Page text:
Depression Can Make You Feel Stuck In A Rut
In a recent episode “You Can Change Your Life” of the podcast Dear Sugars, hosts Steve Almond and Cheryl Strayed (with guest Mitchell S. Jackson) answered a letter from “Girl in a Rut,” which made a good case for therapy for depression. In her letter, Girl in a Rut explained she’s a 21-year old who never quite fit into her family. When she was two, her parents divorced and quickly made new families. While she always tried to fit in, she never found her place. Not happy where she is in life and wondering who she is, she notes feeling aimless with no ambition, no direction or drive, and wanting to get away. She keeps trying to make connections to the world, but feels stuck and hopeless.
While not able to technically diagnose Girl in a Rut with depression, she is without much hope or certainty that things can change. Like her pseudonym, depression, in and of itself, can make you feel stuck in a rut. With depression, your life and your situation seem unchangeable and bleak. You have no energy to change your circumstances, even though you see they don’t work and you don’t like them. Often when I describe depression in my NYC therapy practice, I mention that depression can be the lack of an ability to see you can grow and things can change.
How Do You Get Out Of A Rut? Try Therapy
In response to this letter, Steve and Cheryl even replied, “Go to therapy.” I wanted to yell, “Yes! That’s right!” It should be said, though, Girl in a Rut’s letter is an important first step. Acknowledging you are struggling and do not have all the answers on your own, but that someone else might be able to help you get unstuck is huge. In many ways, the Dear Sugars episode was a pre-therapy answer to Girl in a Rut’s letter.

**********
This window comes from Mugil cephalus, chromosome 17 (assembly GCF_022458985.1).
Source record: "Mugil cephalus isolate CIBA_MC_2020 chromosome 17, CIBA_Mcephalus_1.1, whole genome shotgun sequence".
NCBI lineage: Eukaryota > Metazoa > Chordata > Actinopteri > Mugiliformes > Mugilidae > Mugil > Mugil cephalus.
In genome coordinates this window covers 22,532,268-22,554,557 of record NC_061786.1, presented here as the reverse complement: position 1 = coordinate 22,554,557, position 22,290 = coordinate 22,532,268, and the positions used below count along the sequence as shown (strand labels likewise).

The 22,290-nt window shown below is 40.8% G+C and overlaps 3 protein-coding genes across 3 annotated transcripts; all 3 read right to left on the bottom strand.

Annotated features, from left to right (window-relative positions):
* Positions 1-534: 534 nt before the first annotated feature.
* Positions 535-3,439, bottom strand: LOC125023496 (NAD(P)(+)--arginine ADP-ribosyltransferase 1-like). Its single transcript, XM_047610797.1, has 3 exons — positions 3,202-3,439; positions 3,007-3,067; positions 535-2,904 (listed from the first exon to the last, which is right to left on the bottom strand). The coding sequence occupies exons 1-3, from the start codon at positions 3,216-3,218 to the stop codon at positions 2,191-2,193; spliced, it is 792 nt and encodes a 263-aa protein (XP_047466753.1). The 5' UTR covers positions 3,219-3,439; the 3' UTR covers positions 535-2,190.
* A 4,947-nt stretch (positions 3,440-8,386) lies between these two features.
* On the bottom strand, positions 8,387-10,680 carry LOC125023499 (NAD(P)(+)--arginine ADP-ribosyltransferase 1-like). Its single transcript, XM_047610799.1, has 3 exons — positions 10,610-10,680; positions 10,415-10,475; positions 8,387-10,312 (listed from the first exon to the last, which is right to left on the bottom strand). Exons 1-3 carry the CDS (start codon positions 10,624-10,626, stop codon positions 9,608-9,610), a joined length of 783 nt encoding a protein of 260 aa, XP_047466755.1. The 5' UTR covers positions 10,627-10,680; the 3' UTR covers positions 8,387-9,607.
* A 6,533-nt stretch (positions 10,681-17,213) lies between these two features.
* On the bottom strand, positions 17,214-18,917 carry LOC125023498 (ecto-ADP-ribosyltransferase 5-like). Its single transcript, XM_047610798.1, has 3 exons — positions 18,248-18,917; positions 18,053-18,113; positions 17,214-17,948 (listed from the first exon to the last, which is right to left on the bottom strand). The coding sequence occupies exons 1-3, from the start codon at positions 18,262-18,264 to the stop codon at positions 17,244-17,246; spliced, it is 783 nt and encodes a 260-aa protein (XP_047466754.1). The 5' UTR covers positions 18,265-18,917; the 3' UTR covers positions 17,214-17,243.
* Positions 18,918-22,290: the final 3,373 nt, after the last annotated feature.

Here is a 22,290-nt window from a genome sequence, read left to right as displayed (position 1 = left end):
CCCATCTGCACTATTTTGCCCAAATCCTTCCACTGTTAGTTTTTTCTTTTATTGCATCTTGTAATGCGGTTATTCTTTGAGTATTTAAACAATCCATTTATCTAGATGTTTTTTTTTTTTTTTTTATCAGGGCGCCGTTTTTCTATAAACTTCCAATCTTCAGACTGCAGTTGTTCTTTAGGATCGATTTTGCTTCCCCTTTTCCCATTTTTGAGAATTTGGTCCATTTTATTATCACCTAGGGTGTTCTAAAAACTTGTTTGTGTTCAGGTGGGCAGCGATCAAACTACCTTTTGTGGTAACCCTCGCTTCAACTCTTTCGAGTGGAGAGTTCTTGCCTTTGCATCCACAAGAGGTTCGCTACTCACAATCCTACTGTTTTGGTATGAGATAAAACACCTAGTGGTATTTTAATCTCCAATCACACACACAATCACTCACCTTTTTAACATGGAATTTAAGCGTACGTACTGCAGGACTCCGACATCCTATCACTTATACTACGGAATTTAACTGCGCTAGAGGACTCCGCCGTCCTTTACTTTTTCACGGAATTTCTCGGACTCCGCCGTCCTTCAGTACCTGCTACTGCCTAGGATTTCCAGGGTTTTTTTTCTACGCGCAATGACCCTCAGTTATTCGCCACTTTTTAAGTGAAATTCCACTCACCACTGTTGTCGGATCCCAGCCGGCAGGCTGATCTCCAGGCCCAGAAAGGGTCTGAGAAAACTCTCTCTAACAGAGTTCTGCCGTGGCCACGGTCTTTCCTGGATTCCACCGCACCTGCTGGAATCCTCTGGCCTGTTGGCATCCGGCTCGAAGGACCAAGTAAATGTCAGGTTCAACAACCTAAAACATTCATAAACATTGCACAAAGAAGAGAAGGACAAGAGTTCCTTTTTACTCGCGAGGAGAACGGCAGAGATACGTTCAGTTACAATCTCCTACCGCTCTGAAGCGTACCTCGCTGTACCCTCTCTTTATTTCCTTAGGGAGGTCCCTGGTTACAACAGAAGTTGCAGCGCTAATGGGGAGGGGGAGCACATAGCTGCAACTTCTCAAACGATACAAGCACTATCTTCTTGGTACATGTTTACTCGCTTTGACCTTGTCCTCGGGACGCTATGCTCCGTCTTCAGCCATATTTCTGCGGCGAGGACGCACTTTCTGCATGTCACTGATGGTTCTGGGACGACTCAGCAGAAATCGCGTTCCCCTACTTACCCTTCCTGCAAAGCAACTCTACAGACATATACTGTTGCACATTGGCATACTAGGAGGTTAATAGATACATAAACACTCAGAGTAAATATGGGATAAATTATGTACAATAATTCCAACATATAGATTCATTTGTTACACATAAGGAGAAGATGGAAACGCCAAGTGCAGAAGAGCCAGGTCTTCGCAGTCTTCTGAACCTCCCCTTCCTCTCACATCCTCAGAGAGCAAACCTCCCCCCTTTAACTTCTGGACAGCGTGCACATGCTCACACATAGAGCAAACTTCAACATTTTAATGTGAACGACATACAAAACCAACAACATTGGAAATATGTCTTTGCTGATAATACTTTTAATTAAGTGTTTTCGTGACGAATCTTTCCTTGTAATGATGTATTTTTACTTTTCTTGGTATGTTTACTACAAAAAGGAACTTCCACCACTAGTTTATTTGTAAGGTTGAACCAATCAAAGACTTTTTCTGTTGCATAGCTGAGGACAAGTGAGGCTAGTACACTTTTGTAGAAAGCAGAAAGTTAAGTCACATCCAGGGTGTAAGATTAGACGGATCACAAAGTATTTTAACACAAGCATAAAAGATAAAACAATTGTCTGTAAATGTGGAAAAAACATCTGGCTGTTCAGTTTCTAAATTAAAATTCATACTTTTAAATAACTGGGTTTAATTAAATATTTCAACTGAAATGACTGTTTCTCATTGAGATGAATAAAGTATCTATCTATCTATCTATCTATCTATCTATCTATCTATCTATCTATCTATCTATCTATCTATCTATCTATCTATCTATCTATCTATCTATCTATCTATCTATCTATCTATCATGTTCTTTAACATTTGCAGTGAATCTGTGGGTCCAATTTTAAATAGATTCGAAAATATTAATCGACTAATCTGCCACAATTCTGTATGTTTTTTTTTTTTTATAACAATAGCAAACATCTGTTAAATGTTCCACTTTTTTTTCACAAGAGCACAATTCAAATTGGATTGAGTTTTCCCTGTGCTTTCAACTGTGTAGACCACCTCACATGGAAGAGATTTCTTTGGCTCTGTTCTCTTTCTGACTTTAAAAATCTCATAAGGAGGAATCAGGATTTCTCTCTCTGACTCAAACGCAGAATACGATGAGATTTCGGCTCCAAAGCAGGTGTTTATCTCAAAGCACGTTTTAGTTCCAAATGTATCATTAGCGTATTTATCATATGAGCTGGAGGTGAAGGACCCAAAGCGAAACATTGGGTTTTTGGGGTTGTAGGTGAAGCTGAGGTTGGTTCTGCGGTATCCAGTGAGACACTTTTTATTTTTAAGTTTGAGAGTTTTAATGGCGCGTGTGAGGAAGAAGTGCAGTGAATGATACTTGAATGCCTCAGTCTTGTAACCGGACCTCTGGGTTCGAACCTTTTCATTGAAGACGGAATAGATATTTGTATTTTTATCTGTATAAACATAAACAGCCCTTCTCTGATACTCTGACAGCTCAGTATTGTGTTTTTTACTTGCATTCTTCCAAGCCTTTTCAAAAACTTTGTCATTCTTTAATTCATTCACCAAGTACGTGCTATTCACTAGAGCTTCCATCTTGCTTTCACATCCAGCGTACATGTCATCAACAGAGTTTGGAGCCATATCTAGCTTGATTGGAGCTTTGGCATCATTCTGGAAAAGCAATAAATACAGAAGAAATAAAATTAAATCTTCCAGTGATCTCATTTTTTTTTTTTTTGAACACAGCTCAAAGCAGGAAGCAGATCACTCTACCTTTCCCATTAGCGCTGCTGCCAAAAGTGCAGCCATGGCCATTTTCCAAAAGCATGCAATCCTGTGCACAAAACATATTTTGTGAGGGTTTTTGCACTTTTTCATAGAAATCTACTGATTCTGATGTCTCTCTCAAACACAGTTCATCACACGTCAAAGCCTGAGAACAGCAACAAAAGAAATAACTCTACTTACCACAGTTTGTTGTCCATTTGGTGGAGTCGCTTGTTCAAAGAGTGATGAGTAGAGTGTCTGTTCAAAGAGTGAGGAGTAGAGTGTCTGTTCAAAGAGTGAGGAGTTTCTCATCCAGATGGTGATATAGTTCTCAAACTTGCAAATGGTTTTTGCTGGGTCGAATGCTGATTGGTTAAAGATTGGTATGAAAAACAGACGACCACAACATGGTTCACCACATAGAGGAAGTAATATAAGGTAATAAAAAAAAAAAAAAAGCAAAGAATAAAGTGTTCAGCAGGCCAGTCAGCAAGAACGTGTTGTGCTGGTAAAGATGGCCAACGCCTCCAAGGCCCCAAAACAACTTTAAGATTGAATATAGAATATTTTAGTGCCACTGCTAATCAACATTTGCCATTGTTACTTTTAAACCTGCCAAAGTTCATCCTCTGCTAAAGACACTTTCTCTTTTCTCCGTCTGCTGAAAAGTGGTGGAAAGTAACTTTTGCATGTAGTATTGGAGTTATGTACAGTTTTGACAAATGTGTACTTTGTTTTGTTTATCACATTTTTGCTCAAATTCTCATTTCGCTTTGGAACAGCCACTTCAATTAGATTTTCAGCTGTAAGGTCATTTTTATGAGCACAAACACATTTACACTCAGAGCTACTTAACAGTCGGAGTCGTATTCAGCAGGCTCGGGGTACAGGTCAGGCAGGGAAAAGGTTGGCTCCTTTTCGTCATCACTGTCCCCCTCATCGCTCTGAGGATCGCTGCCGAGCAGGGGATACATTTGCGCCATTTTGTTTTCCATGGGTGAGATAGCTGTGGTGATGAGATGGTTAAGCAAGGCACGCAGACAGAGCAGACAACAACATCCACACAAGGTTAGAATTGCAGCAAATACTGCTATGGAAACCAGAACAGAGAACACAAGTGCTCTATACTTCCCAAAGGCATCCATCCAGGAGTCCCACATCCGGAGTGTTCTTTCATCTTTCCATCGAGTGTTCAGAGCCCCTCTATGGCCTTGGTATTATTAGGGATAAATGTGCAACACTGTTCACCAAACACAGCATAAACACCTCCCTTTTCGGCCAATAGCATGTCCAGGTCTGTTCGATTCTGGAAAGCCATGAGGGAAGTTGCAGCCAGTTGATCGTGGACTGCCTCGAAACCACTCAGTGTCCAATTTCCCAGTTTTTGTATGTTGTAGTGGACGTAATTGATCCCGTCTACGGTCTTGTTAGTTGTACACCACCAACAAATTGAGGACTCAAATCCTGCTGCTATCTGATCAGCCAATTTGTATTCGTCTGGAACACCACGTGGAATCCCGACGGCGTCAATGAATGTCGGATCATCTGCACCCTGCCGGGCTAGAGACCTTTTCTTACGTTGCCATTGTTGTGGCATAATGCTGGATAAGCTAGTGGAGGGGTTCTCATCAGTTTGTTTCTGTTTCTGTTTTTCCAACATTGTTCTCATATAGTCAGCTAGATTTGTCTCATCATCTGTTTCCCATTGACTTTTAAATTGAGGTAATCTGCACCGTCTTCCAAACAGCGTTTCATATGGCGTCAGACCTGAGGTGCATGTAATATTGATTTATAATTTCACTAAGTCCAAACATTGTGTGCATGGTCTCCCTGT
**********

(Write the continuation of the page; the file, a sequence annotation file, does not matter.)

The podcast not only emphasizes how depression is a rut we can get stuck in, but also how therapy can help pull us out. Good therapy for depression can stabilize your mood, give you space to talk about where your depression came from, and help you figure out who you are outside of the depression, who you want to be and what you want to create. To build on Dear Sugars’s suggestion for therapy, here are four ways therapy can help you get out of your depression rut:
1. Therapy Provides A Place For You To Explore Your Backstory
In his answer to Girl in a Rut, Steve says, “Your past is prologue,” which is a phrase that stuck with me. We often think of depression as something that just happened–a feeling that wasn’t there before. Sometimes depression can be organic, but often there are past circumstances that account for how you got stuck. These are essential for understanding depression.
Therapy can be a place to connect the dots of your backstory. As a therapist, I might ask: What was your family like? How did you feel as a kid? How were you allowed to express sadness? In Girl in a Rut’s letter, for example, there was a whole backstory that led to her rut–her parent’s divorce, feeling like she didn’t fit in, wanting things to work out quickly and feeling deflated. Therapy can provide a space to explore the parts, pieces and complicated ideas that form your story.